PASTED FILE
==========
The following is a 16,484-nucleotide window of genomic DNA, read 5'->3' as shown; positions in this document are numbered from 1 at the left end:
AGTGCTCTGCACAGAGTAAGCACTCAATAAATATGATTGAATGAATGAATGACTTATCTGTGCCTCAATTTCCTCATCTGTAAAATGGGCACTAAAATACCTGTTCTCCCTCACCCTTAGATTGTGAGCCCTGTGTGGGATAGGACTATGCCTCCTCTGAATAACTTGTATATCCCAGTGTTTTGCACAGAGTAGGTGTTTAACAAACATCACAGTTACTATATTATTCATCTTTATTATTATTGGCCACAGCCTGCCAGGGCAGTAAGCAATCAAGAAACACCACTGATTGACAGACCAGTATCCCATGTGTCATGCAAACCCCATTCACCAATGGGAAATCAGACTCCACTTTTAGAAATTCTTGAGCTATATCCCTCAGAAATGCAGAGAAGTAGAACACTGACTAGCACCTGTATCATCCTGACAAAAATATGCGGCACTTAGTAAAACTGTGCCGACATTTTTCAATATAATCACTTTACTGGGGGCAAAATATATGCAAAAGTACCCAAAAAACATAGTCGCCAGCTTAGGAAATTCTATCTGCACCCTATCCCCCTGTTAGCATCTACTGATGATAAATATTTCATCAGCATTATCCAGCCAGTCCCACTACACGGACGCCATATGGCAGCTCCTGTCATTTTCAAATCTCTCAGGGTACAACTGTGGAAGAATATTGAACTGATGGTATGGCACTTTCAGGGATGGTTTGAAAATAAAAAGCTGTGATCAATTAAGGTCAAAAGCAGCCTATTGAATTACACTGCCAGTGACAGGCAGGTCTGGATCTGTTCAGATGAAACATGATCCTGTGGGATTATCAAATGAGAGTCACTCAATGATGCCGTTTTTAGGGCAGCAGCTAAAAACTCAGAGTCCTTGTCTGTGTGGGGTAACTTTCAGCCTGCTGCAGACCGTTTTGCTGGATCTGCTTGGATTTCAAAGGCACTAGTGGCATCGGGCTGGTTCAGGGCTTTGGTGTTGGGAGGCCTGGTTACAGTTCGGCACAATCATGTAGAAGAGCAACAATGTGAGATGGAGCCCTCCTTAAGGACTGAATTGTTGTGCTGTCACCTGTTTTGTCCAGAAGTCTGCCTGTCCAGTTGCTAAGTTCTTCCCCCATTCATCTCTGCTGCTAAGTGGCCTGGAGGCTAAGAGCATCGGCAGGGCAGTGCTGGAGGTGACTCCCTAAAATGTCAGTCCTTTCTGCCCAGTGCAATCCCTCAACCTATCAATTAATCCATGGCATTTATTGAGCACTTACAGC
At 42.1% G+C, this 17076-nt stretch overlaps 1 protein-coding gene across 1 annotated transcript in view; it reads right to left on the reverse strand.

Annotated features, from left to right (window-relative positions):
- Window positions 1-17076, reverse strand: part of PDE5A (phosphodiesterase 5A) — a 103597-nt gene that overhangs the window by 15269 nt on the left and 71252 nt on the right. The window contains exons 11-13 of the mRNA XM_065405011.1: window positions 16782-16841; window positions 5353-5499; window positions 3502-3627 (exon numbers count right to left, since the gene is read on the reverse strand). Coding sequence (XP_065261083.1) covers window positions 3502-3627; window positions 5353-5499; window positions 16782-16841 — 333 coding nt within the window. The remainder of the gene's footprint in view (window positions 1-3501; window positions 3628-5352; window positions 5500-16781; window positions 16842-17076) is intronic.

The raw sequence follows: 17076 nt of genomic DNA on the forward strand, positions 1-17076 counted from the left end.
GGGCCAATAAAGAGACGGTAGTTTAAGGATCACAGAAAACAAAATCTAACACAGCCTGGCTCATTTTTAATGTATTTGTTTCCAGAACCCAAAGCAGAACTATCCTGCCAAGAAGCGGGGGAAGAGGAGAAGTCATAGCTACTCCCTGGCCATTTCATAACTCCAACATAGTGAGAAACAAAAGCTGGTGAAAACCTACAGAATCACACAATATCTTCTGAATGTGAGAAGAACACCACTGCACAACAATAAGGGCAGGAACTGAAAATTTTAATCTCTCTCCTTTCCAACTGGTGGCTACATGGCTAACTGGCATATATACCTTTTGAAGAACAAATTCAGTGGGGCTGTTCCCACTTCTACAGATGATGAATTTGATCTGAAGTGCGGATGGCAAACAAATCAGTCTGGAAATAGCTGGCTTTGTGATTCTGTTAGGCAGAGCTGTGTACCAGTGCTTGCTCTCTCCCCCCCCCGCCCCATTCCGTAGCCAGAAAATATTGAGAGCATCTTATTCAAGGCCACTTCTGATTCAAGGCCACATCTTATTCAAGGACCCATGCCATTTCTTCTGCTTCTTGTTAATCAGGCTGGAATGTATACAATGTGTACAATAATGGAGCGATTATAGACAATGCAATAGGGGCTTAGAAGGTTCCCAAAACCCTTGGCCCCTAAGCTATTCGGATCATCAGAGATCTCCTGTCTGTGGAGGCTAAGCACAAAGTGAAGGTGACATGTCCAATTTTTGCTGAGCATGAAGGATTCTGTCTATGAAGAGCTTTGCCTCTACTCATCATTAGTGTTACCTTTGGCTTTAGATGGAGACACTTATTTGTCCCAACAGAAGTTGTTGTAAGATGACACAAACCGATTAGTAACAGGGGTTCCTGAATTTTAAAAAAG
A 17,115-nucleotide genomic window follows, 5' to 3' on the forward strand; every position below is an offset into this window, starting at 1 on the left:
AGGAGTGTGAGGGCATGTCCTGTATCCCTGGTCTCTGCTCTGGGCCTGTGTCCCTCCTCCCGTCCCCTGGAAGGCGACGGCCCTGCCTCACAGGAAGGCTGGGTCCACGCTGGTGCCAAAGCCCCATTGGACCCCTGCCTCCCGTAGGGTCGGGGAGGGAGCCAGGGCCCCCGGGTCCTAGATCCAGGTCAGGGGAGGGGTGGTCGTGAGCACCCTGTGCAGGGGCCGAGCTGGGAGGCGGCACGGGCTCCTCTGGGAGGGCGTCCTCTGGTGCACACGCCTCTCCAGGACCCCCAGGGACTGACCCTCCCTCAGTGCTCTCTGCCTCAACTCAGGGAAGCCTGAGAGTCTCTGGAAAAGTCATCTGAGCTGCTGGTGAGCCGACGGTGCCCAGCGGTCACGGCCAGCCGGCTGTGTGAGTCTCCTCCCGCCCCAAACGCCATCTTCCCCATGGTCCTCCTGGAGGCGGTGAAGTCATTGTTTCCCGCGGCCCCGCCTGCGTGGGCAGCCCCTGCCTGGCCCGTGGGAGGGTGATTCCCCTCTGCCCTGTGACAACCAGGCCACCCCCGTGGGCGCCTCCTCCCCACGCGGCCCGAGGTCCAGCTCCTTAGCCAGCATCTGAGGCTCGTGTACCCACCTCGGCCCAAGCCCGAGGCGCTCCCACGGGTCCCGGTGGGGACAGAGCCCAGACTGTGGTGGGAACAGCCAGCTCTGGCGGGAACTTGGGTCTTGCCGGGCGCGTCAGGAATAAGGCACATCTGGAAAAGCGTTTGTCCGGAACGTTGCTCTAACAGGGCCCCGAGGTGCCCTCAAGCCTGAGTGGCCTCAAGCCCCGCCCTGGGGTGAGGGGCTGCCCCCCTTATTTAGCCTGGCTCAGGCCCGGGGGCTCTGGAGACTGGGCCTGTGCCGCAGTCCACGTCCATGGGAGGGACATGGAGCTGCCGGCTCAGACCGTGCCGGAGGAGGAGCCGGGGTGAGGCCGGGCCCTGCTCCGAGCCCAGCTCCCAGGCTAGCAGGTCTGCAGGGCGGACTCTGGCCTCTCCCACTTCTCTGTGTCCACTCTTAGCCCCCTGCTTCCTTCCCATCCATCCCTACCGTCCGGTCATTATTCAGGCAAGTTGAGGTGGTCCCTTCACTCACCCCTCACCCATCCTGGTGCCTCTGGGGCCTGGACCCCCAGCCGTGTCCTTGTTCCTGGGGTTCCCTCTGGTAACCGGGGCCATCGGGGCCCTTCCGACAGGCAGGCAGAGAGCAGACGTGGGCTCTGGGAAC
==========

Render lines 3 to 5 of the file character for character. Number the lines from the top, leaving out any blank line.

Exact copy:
At 42.1% G+C, this 17076-nt stretch overlaps 1 protein-coding gene across 1 annotated transcript in view; it reads right to left on the reverse strand.

Annotated features, from left to right (window-relative positions):
- Window positions 1-17076, reverse strand: part of PDE5A (phosphodiesterase 5A) — a 103597-nt gene that overhangs the window by 15269 nt on the left and 71252 nt on the right. The window contains exons 11-13 of the mRNA XM_065405011.1: window positions 16782-16841; window positions 5353-5499; window positions 3502-3627 (exon numbers count right to left, since the gene is read on the reverse strand). Coding sequence (XP_065261083.1) covers window positions 3502-3627; window positions 5353-5499; window positions 16782-16841 — 333 coding nt within the window. The remainder of the gene's footprint in view (window positions 1-3501; window positions 3628-5352; window positions 5500-16781; window positions 16842-17076) is intronic.